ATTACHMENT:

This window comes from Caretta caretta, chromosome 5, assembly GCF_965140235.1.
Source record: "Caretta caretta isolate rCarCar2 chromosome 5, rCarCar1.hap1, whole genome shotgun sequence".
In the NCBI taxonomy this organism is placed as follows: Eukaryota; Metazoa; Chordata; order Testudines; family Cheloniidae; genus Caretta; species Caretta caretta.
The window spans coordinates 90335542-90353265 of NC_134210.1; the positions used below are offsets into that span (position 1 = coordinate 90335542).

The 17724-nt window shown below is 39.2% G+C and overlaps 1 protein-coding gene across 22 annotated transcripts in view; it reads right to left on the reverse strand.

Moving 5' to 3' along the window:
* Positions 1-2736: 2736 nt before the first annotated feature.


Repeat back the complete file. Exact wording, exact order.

This window comes from Caretta caretta, chromosome 5, assembly GCF_965140235.1.
Source record: "Caretta caretta isolate rCarCar2 chromosome 5, rCarCar1.hap1, whole genome shotgun sequence".
In the NCBI taxonomy this organism is placed as follows: Eukaryota; Metazoa; Chordata; order Testudines; family Cheloniidae; genus Caretta; species Caretta caretta.
The window spans coordinates 90335542-90353265 of NC_134210.1; the positions used below are offsets into that span (position 1 = coordinate 90335542).

The 17724-nt window shown below is 39.2% G+C and overlaps 1 protein-coding gene across 22 annotated transcripts in view; it reads right to left on the reverse strand.

Moving 5' to 3' along the window:
* Positions 1-2736: 2736 nt before the first annotated feature.